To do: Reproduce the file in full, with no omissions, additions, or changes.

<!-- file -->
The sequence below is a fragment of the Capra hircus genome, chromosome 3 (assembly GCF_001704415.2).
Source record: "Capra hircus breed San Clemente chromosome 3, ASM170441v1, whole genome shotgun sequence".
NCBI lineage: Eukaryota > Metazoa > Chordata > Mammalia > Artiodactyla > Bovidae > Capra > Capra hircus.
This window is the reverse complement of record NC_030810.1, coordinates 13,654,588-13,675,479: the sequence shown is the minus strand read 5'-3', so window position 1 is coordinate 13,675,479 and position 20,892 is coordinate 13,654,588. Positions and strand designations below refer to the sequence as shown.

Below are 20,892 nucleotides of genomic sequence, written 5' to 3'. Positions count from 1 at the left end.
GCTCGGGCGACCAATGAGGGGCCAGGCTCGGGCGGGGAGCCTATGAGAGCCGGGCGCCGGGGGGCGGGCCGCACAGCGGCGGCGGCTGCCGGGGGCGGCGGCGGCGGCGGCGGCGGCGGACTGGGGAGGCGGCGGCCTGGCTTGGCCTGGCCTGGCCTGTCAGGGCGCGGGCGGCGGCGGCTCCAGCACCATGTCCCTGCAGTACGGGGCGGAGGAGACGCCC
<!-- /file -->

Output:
The sequence below is a fragment of the Capra hircus genome, chromosome 3 (assembly GCF_001704415.2).
Source record: "Capra hircus breed San Clemente chromosome 3, ASM170441v1, whole genome shotgun sequence".
NCBI lineage: Eukaryota > Metazoa > Chordata > Mammalia > Artiodactyla > Bovidae > Capra > Capra hircus.
This window is the reverse complement of record NC_030810.1, coordinates 13,654,588-13,675,479: the sequence shown is the minus strand read 5'-3', so window position 1 is coordinate 13,675,479 and position 20,892 is coordinate 13,654,588. Positions and strand designations below refer to the sequence as shown.

Below are 20,892 nucleotides of genomic sequence, written 5' to 3'. Positions count from 1 at the left end.
GCTCGGGCGACCAATGAGGGGCCAGGCTCGGGCGGGGAGCCTATGAGAGCCGGGCGCCGGGGGGCGGGCCGCACAGCGGCGGCGGCTGCCGGGGGCGGCGGCGGCGGCGGCGGCGGCGGACTGGGGAGGCGGCGGCCTGGCTTGGCCTGGCCTGGCCTGTCAGGGCGCGGGCGGCGGCGGCTCCAGCACCATGTCCCTGCAGTACGGGGCGGAGGAGACGCCC